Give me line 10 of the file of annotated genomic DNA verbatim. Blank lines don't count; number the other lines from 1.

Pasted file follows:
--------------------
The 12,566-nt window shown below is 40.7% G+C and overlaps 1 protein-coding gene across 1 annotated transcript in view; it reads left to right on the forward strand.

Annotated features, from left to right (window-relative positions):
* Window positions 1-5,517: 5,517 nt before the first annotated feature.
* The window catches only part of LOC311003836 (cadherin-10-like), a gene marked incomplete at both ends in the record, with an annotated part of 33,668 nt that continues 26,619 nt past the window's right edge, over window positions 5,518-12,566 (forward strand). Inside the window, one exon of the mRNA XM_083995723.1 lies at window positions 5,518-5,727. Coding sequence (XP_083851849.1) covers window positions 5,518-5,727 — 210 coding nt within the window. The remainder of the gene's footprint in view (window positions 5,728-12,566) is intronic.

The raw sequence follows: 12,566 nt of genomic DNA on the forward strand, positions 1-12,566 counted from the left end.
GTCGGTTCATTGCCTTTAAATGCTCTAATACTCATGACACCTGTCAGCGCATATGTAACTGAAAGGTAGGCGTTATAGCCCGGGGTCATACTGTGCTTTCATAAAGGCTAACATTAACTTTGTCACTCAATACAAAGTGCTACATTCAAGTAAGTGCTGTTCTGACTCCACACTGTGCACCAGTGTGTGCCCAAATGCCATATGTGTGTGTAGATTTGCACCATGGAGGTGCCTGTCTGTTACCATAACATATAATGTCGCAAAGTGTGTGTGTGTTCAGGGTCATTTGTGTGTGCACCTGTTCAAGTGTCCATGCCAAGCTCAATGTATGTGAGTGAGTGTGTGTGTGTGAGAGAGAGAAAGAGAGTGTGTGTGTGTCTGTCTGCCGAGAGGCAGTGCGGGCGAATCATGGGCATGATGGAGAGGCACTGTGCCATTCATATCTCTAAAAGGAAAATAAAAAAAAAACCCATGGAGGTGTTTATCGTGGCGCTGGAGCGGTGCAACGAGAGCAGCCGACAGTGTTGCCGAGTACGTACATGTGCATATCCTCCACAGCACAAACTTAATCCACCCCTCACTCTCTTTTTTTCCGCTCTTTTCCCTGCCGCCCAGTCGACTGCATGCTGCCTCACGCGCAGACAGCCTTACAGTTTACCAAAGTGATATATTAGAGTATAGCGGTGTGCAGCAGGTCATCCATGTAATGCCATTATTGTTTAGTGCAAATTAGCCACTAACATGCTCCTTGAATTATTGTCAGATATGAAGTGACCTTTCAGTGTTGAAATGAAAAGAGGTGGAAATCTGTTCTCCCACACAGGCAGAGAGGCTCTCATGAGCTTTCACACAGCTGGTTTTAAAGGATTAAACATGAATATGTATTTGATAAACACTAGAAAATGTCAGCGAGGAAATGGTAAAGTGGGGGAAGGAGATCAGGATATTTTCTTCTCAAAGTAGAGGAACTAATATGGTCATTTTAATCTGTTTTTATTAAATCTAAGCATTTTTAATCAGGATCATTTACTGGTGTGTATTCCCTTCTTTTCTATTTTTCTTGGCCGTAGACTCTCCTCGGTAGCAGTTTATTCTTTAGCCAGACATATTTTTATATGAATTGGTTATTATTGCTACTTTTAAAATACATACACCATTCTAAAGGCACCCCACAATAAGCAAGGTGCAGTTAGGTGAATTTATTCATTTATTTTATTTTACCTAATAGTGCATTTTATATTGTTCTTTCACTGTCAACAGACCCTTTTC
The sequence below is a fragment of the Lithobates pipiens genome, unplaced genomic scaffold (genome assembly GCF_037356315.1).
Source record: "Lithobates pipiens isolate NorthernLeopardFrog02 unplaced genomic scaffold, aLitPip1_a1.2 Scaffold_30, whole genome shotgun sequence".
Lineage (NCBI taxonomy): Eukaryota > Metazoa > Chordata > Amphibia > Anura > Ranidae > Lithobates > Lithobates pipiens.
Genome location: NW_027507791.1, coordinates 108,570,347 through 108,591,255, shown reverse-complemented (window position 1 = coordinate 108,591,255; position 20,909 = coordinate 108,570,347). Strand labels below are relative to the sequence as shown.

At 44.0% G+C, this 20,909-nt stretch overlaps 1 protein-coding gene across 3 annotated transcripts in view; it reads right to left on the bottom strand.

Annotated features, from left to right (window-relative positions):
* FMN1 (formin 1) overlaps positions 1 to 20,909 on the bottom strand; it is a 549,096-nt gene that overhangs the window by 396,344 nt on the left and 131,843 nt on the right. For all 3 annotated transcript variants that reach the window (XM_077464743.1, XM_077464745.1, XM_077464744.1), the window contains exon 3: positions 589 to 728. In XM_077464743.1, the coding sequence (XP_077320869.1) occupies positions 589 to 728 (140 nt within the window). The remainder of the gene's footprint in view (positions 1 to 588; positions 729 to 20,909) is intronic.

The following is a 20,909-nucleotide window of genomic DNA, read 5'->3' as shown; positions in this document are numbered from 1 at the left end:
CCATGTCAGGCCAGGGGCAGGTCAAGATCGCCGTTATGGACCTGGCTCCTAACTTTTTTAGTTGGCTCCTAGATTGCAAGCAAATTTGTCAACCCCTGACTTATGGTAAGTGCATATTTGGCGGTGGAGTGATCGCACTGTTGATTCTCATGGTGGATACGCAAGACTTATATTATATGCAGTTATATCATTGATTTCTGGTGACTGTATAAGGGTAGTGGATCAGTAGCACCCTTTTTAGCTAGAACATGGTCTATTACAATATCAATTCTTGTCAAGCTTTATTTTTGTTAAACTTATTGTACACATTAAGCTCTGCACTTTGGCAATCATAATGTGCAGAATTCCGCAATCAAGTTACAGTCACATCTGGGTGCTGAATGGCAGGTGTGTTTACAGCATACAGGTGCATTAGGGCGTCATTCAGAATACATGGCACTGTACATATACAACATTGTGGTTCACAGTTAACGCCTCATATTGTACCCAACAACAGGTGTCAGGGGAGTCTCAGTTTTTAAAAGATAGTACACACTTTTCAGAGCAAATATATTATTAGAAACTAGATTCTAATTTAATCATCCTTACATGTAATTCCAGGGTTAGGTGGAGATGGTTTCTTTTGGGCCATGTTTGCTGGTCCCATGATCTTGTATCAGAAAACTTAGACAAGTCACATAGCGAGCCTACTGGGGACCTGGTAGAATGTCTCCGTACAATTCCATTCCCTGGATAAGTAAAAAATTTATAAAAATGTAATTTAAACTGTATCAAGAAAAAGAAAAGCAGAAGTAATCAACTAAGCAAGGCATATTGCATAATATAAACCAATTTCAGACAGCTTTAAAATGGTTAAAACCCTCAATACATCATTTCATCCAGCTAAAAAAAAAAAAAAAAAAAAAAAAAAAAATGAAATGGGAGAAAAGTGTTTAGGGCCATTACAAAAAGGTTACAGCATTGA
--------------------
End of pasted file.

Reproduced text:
Genome location: NW_027507791.1, coordinates 108,570,347 through 108,591,255, shown reverse-complemented (window position 1 = coordinate 108,591,255; position 20,909 = coordinate 108,570,347). Strand labels below are relative to the sequence as shown.